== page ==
top of page
Search
  • Writer's pictureAdmin

Say Hello and Goodbye to Your Harsh Critic

Updated: Mar 13


“You are joking, right? You’re actually thinking about going out… there?!?! What are you thinking???

 

Sound familiar? If not these specific words, I imagine the feelings conjured up by this statement are quite familiar. Self-doubt, second guessing, hesitancy, even feelings of fear come to my mind. For many of us, this likely started as messages from parents or siblings from our childhoods that were passed down, internalized, and made our own.

 

Say hello to your harsh critic. We all have one, though each are unique to our individual experiences. In the instance described above, my harsh critic was commenting on my decision to begin training in Brazilian jiu-jitsu as a freshly minted 40-year-old man. The reasons behind this decision are for another day, but suffice to say I was feeling very nervous to get started. I had kicked this can down the road for over a year. When I finally made the decision to attend my first class, here comes this inner voice telling me I’m crazy, or worse, incapable. My harsh critic was working hard to keep me from getting on the mat and giving it a shot.

 

Think about your own life and experiences. Remember times when you wanted to try something new, or meet new people, or pursue a goal or challenge. I’m confident everyone can identify times when their own self-doubt and critical voice said “nope, not gonna happen.” For my own experience, these situations often involved trying to keep up with my older brothers in sports, martial arts, any kind of undertaking that was inherently physical and competitive. I’ve read somewhere that comparison is the thief of joy, and this was certainly the case for me growing up the youngest of three boys.

 

Maybe your harsh critic sounded more like “you don’t have the time” or “you are too old” or “you aren’t going to be able to handle it”, all of which were part of my dialogue with my harsh critic. Each of our harsh critics are unique in their voice; however, the outcome tends to be universal: they prevent change. But why prevent change? Isn’t change good? While change can definitely be healthy and adaptive, our minds (and brains) tend to view change and newness as potential danger.


Change = new = uncertainty = DANGER

 

Another way of thinking about this is: we gravitate towards things that are familiar and we push away from things that are unfamiliar. Things that represent uncertainty also represent danger (or potential danger). And danger should be avoided. So, in a way, our harsh critic is trying to protect us by keeping us out of potential danger. It’s sweet really.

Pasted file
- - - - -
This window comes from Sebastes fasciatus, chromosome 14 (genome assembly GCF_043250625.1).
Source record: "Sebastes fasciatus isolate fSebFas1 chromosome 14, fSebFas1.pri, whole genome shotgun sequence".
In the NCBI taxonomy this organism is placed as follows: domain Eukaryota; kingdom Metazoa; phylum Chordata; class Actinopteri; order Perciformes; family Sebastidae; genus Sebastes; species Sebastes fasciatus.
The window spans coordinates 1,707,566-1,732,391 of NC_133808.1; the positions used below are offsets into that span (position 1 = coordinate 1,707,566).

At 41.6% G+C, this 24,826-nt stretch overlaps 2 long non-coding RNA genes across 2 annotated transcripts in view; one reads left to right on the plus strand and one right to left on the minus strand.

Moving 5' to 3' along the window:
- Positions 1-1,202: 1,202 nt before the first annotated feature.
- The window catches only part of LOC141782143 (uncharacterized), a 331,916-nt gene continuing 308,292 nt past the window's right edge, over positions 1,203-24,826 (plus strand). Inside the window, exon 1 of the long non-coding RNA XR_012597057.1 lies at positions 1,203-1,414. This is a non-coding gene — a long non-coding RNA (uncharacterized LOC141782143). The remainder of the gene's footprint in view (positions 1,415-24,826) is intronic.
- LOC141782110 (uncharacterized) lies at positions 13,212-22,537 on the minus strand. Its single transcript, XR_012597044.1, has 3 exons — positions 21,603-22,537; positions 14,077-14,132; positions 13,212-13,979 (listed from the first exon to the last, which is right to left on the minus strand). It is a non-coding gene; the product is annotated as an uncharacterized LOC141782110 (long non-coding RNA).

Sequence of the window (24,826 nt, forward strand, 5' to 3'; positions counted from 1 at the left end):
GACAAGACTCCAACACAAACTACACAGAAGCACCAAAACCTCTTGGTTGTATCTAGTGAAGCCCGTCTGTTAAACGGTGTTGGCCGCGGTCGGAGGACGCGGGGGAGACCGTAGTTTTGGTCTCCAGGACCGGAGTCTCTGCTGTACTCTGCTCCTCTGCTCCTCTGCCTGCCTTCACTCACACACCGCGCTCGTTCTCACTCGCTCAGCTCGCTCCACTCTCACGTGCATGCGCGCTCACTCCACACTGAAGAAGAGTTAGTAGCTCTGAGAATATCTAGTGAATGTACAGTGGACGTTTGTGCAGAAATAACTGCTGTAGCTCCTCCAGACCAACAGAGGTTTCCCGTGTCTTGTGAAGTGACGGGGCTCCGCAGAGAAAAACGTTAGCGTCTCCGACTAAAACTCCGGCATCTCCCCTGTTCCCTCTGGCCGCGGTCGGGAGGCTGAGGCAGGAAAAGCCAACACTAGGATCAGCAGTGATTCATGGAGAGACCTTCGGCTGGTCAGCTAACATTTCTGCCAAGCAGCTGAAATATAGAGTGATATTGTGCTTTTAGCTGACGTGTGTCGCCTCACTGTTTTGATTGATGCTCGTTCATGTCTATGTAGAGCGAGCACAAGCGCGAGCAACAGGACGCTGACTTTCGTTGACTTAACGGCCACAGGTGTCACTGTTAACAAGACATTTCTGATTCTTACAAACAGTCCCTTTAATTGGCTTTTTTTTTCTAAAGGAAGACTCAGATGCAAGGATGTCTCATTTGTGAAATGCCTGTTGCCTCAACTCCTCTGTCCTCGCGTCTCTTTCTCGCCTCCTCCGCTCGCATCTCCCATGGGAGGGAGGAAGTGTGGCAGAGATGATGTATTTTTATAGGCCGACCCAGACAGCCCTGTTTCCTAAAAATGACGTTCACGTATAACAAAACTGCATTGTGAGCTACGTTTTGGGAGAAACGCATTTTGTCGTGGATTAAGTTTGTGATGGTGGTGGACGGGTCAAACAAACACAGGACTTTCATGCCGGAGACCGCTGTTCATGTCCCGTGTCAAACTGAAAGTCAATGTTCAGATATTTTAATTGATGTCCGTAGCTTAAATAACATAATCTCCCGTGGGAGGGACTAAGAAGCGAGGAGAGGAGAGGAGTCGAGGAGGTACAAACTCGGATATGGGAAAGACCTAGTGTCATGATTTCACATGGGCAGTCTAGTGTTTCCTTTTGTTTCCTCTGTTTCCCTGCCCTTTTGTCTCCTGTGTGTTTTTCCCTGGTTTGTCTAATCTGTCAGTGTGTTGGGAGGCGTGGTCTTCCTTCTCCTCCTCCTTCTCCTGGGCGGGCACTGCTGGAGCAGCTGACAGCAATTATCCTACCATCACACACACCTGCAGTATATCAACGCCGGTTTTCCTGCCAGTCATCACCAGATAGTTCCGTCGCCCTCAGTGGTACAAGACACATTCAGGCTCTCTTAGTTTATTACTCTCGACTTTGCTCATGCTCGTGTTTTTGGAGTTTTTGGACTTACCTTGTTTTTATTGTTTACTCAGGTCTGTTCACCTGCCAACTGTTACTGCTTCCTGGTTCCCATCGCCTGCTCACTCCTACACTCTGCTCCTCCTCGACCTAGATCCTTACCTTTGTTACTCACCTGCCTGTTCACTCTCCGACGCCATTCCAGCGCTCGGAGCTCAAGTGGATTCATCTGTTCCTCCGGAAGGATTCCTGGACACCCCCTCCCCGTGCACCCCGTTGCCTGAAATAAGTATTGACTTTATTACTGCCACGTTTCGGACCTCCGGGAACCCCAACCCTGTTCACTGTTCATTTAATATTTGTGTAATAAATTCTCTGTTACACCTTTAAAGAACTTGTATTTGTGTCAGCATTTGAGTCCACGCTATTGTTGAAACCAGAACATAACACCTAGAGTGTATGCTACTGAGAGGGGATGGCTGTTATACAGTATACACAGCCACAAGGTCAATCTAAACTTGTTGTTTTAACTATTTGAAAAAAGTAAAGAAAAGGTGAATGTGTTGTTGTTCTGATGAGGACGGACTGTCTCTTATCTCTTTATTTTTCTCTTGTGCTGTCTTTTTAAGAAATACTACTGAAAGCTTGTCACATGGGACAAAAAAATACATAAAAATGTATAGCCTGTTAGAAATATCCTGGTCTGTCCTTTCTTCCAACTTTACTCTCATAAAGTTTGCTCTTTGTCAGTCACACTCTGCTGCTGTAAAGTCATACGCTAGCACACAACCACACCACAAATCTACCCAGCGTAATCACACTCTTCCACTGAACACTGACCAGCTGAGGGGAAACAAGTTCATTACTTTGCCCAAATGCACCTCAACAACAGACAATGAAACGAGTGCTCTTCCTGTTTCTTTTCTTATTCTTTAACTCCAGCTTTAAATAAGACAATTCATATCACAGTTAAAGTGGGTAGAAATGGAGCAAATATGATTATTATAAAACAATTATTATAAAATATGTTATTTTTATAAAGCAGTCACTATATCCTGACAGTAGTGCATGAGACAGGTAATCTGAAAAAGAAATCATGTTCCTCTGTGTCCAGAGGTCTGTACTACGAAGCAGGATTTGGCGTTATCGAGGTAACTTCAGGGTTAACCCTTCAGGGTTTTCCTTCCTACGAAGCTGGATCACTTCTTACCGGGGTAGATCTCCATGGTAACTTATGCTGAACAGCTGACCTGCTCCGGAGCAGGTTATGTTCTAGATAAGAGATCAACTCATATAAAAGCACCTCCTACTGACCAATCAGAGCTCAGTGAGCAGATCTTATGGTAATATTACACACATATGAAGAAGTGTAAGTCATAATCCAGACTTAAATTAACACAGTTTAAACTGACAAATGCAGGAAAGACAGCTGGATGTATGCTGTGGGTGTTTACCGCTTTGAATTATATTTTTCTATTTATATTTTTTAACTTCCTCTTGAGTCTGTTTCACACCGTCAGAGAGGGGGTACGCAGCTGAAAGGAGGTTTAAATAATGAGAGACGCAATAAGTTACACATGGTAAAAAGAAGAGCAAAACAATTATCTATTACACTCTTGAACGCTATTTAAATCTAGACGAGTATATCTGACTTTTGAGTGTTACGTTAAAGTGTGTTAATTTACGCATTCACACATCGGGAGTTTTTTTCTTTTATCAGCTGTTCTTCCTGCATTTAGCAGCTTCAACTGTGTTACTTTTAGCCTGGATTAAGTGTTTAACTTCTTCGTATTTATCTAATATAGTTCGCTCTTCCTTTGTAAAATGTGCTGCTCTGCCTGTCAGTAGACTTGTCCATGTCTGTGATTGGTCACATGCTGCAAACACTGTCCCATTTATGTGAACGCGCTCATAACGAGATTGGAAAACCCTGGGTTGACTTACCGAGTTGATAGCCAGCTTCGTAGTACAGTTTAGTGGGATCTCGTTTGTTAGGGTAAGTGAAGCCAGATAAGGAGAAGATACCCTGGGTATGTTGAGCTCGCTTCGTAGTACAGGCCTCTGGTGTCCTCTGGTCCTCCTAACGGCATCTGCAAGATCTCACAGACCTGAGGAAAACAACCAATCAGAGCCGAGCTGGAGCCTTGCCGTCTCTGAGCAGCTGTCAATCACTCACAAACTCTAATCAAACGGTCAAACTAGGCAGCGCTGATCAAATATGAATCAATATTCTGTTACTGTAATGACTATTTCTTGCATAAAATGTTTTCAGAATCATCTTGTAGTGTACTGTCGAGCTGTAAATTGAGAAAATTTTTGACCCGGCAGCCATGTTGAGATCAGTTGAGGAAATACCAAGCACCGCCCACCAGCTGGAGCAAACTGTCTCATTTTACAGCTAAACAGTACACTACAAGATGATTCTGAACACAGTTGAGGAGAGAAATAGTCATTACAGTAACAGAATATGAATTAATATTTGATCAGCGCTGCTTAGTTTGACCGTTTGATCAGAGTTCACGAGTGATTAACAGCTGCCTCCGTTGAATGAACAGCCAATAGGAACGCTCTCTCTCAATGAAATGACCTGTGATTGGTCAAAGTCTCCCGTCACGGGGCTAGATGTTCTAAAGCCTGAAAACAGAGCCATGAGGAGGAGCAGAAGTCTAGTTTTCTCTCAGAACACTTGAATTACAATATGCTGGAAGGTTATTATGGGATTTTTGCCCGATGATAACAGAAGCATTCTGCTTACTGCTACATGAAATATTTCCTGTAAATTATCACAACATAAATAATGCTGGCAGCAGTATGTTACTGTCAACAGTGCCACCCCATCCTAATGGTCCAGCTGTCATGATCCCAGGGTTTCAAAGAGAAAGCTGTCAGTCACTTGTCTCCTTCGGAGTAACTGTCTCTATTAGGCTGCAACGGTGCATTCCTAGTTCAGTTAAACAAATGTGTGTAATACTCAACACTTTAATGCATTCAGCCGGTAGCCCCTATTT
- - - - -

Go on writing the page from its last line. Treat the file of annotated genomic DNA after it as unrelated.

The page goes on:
But therein lies the issue: not everything new and uncertain is dangerous. Not everything that is unfamiliar to us should be avoided. Remember those experiences in your life you’ve avoided or procrastinated on… was there any actual danger or potential danger? This is not to diminish the real dangers that exist in our world. Rather, reflect on your own subjective experiences and ask yourself, what was I afraid of? What was I trying to protect myself from?

 

The harsh critic is trying to protect us, but in ways that end up being unhelpful and self-limiting. And all too often the harsh critic wins out. But, here’s a secret: we don’t need that kind of protection. Our harsh critics were developed early in our lives to protect us when we were more vulnerable and less capable of protecting ourselves. The harsh critic does not appreciate our strengths, our capabilities, the knowledge and skills we’ve acquired over time. The harsh critic does not know who we are today, in the here and now.

 

The harsh critic is an old solution, outdated technology trying to address a current problem.


We need to address current problems with up-to-date tools and solutions. We need to show up to the here-and-now from the here-and-now. When we can focus on the here-and-now, we gain access to all of the knowledge and skills we’ve acquired up to this point. This is the person who can provide us the kind of protection we need; this is the version of ourselves who can handle the issue and the discomfort we are facing. I will always be the youngest of three brothers; however, I am also a capable adult who faced uncertainties, overcome challenges, and can bet on himself. That’s the version of me who can best handle current problems or stressors, a version who doesn’t need the harsh critic’s protection.


It's a great idea, but how do we do this? The first step is to get to know your harsh critic in a new way. Therapy can be helpful in understanding your harsh critic. And there are various therapeutic skills which can help us to manage the stressors and overcome the obstacles that prevent growth and change. There is a recipe for letting go of our harsh critic.

 

Please do not hesitate to reach out to me at 954-228-0533 or drjmandelkorn@gmail.com to learn more about how to say hello to, and then let go of, your harsh critic. I look forward to speaking with you soon!

28 views0 comments

Recent Posts

See All

Feeling stuck on your therapy journey?

Slowdowns and impasses in therapy (or any change process) are normal. Check out my new blog post with Bayview Therapy to learn more about why impasses happen and how to reinvigorate your therapy exper

How to Overcome All-or-Nothing Thinking

Is all-or-nothing thinking becoming all too familiar? I'm very happy to share my recent blog post with Bayview Therapy discussing all-or-nothing thinking and strategies for overcoming it: https://www.

Comments


bottom of page